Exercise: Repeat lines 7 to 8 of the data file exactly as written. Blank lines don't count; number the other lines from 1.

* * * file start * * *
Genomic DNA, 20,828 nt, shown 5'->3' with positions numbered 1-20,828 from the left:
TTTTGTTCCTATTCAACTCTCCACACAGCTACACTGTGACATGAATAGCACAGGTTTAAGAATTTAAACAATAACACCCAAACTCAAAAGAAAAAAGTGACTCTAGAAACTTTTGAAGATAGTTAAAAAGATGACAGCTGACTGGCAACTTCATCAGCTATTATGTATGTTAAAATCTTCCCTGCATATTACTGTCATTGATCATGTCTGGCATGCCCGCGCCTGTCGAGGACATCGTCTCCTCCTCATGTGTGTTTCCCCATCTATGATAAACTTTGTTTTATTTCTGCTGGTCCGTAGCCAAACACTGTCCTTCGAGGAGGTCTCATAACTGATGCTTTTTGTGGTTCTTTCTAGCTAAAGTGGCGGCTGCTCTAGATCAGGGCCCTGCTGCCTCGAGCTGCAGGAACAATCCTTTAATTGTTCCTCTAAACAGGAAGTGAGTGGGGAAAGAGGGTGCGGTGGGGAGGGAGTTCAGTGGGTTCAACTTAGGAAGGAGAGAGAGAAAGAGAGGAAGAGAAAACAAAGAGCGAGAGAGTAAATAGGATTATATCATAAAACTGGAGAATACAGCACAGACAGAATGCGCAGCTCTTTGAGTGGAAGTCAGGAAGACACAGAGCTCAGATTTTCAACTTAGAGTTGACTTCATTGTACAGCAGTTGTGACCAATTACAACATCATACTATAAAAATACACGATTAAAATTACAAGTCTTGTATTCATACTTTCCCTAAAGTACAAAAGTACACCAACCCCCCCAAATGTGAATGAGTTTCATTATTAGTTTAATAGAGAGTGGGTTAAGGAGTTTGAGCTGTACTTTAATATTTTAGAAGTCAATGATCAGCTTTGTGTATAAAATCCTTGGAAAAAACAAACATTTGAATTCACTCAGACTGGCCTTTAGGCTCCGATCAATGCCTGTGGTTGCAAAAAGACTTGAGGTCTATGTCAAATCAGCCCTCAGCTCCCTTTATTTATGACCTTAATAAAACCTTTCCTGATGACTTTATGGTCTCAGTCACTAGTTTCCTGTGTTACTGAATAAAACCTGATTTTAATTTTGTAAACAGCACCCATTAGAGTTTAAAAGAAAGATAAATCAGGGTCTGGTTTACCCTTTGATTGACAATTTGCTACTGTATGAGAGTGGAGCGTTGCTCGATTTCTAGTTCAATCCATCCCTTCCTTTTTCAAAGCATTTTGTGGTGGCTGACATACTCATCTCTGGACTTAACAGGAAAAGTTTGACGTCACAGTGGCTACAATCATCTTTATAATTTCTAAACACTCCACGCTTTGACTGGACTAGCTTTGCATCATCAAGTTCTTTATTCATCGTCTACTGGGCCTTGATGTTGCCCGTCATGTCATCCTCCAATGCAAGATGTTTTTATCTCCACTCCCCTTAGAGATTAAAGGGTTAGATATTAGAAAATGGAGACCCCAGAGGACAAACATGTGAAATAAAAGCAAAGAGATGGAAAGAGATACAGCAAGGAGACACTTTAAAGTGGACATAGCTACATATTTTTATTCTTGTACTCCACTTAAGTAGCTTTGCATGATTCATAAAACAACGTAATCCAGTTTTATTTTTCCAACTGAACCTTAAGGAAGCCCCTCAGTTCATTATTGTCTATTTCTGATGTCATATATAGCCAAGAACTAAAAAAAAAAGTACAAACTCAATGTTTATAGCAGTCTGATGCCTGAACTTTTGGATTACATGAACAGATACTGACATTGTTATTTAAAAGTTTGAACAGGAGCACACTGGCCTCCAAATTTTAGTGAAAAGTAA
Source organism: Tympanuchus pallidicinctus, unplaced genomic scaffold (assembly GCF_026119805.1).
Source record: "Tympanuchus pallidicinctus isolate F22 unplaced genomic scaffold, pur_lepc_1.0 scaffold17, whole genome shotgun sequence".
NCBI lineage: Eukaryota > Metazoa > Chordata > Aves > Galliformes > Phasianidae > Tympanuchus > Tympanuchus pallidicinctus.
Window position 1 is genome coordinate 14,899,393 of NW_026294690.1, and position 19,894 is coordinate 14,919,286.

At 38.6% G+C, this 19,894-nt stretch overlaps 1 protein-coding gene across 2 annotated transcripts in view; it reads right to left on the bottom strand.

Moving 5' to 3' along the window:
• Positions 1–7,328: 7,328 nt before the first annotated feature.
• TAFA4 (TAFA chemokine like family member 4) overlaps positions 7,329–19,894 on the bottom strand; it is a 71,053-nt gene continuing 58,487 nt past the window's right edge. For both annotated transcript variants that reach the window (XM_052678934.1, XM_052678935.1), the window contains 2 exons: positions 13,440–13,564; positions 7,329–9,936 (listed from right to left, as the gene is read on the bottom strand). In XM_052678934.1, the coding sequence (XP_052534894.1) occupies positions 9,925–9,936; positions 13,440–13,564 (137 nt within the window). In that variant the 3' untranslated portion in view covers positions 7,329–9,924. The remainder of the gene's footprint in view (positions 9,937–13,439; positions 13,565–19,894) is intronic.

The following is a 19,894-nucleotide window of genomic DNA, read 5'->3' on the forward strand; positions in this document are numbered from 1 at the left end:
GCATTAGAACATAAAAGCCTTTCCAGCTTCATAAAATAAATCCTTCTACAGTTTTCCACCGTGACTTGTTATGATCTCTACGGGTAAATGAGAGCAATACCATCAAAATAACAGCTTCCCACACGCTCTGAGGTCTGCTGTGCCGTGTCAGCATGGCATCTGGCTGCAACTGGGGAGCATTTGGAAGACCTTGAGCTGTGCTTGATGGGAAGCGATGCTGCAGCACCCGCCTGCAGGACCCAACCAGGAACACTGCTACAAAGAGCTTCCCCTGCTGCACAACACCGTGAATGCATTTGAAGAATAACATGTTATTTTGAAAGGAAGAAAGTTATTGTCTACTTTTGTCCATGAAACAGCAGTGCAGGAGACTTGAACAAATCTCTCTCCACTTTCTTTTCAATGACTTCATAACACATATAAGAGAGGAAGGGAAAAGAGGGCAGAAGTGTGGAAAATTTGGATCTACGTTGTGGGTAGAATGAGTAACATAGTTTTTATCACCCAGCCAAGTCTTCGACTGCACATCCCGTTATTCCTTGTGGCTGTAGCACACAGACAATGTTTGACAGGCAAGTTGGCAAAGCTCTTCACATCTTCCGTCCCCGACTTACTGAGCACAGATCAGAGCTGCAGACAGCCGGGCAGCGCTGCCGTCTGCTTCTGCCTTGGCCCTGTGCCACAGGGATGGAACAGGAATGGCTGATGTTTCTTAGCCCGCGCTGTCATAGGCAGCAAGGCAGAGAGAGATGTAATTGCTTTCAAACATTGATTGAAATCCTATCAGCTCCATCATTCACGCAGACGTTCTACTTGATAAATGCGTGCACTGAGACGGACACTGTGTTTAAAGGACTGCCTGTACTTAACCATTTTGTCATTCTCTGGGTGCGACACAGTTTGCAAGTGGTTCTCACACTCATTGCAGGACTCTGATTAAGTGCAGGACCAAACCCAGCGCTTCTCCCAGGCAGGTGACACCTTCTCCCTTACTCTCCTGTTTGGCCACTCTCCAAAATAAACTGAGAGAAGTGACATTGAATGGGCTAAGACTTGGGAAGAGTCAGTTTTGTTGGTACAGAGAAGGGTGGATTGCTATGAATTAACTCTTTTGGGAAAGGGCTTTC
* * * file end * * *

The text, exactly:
At 38.6% G+C, this 19,894-nt stretch overlaps 1 protein-coding gene across 2 annotated transcripts in view; it reads right to left on the bottom strand.

Moving 5' to 3' along the window: